Hutchison 3G, the telco that used to own Orange, has bagged £3.6bn of backing for the launch of third generation mobile services in the UK, slated to arrive in the middle of next year.

The financial support is expected to come from a consortium of banks and will put the underdog at the forefront of the 3G revolution.

The cost of introducing the 3G networks to the UK is expected to be at least £4bn, and banks could face a Channel Tunnel-style fiasco where the more money they loan, the less likely they are to get it back if things go wrong.

Several key industry figures have already criticised 3G, calling it a white elephant. BT's ex-future strategist Prof. Peter Cochrane said recently that 3G mobile may never recoup its outlays.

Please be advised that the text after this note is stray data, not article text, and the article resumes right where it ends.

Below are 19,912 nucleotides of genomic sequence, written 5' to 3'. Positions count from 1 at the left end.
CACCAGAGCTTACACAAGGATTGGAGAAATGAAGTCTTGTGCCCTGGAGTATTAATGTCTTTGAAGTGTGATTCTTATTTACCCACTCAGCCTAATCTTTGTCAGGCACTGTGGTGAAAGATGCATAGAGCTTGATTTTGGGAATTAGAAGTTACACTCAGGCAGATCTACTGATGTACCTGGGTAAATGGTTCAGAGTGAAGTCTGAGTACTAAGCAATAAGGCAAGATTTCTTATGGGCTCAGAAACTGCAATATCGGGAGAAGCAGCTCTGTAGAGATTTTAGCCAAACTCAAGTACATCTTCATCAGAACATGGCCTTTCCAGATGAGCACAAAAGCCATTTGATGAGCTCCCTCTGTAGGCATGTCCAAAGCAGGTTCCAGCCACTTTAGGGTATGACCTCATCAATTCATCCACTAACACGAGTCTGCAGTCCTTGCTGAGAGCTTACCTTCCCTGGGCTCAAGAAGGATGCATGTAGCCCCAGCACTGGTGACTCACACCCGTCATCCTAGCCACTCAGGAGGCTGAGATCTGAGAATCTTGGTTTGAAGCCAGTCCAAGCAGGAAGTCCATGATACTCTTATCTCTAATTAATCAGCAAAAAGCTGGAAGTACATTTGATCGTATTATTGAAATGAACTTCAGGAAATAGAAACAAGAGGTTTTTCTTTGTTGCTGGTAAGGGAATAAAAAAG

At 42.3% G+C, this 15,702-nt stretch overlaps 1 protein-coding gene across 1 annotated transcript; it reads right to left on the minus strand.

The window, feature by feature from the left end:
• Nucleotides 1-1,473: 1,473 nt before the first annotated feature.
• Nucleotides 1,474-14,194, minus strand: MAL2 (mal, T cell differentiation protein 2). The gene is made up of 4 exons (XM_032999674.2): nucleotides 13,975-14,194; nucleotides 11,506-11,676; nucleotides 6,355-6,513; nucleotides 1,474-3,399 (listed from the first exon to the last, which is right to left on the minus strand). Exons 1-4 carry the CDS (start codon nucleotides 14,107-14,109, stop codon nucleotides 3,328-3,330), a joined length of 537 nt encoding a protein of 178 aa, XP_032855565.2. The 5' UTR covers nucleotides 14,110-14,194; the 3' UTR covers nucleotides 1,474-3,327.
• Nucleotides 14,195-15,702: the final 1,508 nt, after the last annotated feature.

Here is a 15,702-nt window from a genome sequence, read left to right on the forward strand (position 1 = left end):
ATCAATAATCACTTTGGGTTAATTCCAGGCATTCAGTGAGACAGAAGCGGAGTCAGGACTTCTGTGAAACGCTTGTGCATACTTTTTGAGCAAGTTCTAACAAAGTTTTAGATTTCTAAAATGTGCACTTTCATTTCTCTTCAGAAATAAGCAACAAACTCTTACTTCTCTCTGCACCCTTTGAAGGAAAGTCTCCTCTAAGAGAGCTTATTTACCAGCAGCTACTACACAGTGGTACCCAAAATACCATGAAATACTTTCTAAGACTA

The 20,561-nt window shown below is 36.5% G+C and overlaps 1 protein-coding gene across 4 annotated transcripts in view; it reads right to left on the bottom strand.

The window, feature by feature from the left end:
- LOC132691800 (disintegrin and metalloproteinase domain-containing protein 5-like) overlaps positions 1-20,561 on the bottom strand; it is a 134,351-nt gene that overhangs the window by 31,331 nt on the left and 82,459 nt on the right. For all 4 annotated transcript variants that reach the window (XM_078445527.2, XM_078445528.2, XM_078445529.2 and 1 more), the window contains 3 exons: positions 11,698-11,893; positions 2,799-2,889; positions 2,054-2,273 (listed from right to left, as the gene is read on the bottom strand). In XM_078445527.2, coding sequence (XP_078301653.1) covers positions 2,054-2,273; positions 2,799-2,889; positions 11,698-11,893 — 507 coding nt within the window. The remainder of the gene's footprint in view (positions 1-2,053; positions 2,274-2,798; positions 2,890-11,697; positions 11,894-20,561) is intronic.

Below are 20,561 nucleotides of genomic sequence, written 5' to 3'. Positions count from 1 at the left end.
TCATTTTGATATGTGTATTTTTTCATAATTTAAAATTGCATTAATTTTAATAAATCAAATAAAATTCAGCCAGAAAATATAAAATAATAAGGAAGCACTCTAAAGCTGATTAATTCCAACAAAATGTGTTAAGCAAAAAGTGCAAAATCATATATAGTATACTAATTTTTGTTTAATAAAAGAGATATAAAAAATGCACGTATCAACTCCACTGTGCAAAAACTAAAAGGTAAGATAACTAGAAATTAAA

Nokia, Siemens and NEC are expected to share equipment and installation costs with Hutchison.

"We are in talks with other operators about how to share the costs of the 3G rollout," said a spokesperson for Siemens. "It is probable that operators will share masts and other such facilities to cut back on some of the expense."

One2One raised the price of its prepay mobile packages last month by a massive 40 percent, quite possibly to guarantee income to recover 3G costs. Vodafone also announced a price hike on prepay services to start from 1 May.

Orange is expected to announce a similar increase to the price of its pay-as-you-go packages this week.